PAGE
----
Sealants should be used as part of a child's total preventive dental care. Dental sealants are thin plastic coatings which are applied to the chewing surfaces of the molars (back teeth). Most tooth decay in children and teens occurs in these surfaces. Sealants cover the chewing surfaces to prevent decay.
Applying sealants does not require drilling or removing tooth structure. It is an easy three-step process: We clean the tooth with a special toothpaste. A special cleansing liquid, on a tiny piece of cotton, is rubbed gently on the tooth and is washed off. Finally, the sealant is painted on the tooth. It takes about a minute for the sealant to form a protective shield. One sealant application can last for as long as 5 to 10 years. Sealants should be checked regularly, and reapplied if they are no longer in place.
Frequently Asked Questions
A. We are all exposed to natural radiation in our environment. Digital x-rays produce a significantly lower level of radiation compared to traditional dental x-rays. Not only are digital x-rays better for the health and safety of the patient, they are faster and more comfortable to take, which reduces your time in the dental office. Also, since the digital image is captured electronically, there is no need to develop the x-rays, thus eliminating the disposal of harmful waste and chemicals into the environment.
Even though digital x-rays produce a low level of radiation and are considered very safe, dentists still take necessary precautions to limit the patient’s exposure to radiation. These precautions include only taking those x-rays that are necessary, and using lead apron shields to protect the body.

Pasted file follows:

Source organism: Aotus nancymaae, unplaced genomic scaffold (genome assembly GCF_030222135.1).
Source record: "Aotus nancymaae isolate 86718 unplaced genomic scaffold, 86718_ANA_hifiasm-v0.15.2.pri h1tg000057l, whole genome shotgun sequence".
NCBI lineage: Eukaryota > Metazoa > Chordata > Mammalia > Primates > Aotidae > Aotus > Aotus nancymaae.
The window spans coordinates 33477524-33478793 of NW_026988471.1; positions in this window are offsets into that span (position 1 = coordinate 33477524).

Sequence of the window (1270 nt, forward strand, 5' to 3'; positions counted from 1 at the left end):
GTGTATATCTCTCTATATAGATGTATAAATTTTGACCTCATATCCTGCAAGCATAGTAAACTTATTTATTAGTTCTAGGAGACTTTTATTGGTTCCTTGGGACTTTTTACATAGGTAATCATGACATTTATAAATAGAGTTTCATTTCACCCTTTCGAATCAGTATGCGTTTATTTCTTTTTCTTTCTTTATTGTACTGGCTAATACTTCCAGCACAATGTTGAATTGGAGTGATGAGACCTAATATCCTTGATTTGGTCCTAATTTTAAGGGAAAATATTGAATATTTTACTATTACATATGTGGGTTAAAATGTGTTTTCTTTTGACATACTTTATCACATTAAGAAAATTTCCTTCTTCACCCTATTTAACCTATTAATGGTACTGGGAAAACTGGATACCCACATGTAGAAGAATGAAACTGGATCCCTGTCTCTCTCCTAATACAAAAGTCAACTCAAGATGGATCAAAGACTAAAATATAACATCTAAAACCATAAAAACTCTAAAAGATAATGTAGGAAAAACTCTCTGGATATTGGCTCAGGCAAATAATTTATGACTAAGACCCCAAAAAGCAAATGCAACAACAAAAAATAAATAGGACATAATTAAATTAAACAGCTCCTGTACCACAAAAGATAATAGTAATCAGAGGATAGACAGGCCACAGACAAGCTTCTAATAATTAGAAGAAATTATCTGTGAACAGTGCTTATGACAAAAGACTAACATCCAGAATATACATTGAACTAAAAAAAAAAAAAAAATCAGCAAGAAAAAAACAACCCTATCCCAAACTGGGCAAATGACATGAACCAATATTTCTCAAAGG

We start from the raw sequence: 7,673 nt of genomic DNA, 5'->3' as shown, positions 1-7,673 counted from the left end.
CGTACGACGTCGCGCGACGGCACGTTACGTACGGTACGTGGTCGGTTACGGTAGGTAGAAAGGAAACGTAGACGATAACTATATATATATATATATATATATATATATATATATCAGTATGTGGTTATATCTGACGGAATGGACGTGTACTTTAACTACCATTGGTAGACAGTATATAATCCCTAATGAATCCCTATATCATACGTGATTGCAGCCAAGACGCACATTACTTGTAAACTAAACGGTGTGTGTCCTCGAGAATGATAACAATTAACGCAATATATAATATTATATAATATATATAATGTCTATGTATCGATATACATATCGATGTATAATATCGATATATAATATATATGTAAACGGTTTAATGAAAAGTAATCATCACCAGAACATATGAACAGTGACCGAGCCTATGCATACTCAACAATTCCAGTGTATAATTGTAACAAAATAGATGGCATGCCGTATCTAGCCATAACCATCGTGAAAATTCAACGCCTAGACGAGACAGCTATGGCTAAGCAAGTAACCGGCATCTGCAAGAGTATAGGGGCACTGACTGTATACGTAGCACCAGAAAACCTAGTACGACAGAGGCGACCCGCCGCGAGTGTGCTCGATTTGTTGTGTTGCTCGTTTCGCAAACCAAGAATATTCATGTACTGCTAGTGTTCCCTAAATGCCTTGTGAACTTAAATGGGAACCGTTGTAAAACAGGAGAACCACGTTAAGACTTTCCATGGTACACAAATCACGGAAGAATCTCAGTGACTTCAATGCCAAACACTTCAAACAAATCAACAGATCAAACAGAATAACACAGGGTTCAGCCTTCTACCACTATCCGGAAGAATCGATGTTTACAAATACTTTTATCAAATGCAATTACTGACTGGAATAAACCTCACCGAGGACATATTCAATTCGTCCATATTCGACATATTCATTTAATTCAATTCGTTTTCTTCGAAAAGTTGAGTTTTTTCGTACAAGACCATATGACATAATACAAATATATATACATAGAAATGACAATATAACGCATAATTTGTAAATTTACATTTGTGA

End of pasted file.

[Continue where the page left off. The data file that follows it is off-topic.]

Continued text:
A. Sealants are only visible up close. Dental sealants may be clear, white or slightly tinted but they are not usually visible when a child speaks or smiles.
A. A sealant can last anywhere from 5-10 years. However, sealants should be checked regularly by your dentist to ensure that they are in still in place.
A. No. Sealants prevent germs and food particles from getting in between the groves in your teeth by covering them with safe plastic coating but they still need the fluorides, such as those used in toothpaste, mouth rinse and community water supplies to prevent tooth decay. Fluorides and sealants work together to prevent cavities and tooth decay.